Psychogenic depression (1926). Although earlier authors had alluded to nonconstitutional forms of "acquired neurasthenia," it was Emil Kraepelin’s student Johannes Lange (1891–1938) at the German Psychiatric Research Institute (Deutsche Forschungsanstalt für Psychiatrie) in Munich who fleshed out the concept of "psychogenic forms of depression" ("psychogene Depressionszustände") as opposed to melancholic depressions in a 1926 article in the Journal of Combined Neurology and Psychiatry (Zeitschrift für die gesamte Neurologie und Psychiatrie). Psychogenic depressions, he said, were reactive in nature (unlike melancholy), were not characterized by retardation, and improved as the patients’ situation changed. All of the somatic events of melancholy such as diurnal variation, stubborn constipation, and the feeling that the entire body was somehow involved were absent in psychogenic depression, where fatigue, irritability, and an inability to get going at work were, as well as sadness, the main symptoms.
   Depressive neurosis (1927). Sándor Radó differentiated depressive neurosis from melancholia, saying at a meeting in 1927, "The most striking feature [of depression] is the fall in self-esteem and self-satisfaction. The depressive neurotic . . . attempts to conceal this disturbance; in melancholia it finds clamorous expression in the patients’ self-accusations and self-aspersions, which we call ‘the delusion of moral inferiority’ " (International Journal of Psychoanalysis, 1928, p. 421).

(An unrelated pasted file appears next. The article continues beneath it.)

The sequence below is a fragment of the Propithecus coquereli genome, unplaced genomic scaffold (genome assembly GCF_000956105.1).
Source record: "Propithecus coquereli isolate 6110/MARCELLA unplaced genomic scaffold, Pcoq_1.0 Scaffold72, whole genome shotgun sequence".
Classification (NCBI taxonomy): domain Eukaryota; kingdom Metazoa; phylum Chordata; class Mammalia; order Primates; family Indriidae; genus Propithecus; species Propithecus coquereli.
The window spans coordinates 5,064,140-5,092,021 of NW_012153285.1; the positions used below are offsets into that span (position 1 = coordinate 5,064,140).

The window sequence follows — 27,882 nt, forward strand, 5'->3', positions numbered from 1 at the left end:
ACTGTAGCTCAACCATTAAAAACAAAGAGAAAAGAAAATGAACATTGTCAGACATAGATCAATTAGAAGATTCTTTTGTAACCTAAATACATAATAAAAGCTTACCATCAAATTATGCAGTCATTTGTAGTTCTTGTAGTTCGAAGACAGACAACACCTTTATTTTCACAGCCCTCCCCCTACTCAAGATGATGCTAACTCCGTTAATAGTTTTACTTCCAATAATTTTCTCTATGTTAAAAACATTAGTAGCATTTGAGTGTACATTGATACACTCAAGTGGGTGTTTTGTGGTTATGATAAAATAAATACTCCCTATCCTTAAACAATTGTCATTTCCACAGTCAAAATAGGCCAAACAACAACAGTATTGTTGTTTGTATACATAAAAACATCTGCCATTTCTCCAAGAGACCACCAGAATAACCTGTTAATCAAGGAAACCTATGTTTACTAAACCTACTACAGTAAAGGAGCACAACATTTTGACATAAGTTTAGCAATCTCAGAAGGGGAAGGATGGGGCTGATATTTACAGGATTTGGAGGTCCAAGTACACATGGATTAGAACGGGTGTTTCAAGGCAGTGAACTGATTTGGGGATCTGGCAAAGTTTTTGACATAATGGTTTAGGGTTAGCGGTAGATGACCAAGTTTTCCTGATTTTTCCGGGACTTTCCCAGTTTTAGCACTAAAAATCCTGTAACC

British debate about "two depressions" vs. "one" (1920s). As the German concepts of endogenous depression vs. reactive filtered into Britain, they ignited a debate. In 1929, Ronald Dick ("R. D.") Gillespie (1897–1945), who 3 years previously had just become physician for psychological medicine at Guy’s Hospital in London, wrote an article in Guy’s Hospital Reports about depressed patients he had seen earlier on a studentship at Cassel Hospital in Penshurst. He divided them into two main groups: the "reactive" depressions, who displayed a host of "psychoneurotic" features, were quite anxious, and worried a lot about their health; and the "autonomous" depressions, who did not clear up at good news, tended to express ideas of unworthiness, and did not blame the environment for their problems: their dark mood seemed to come more out of the blue and less from their previous personalities. Thus, from Gillespie’s work, the dichotomy "reactive-autonomous" arose.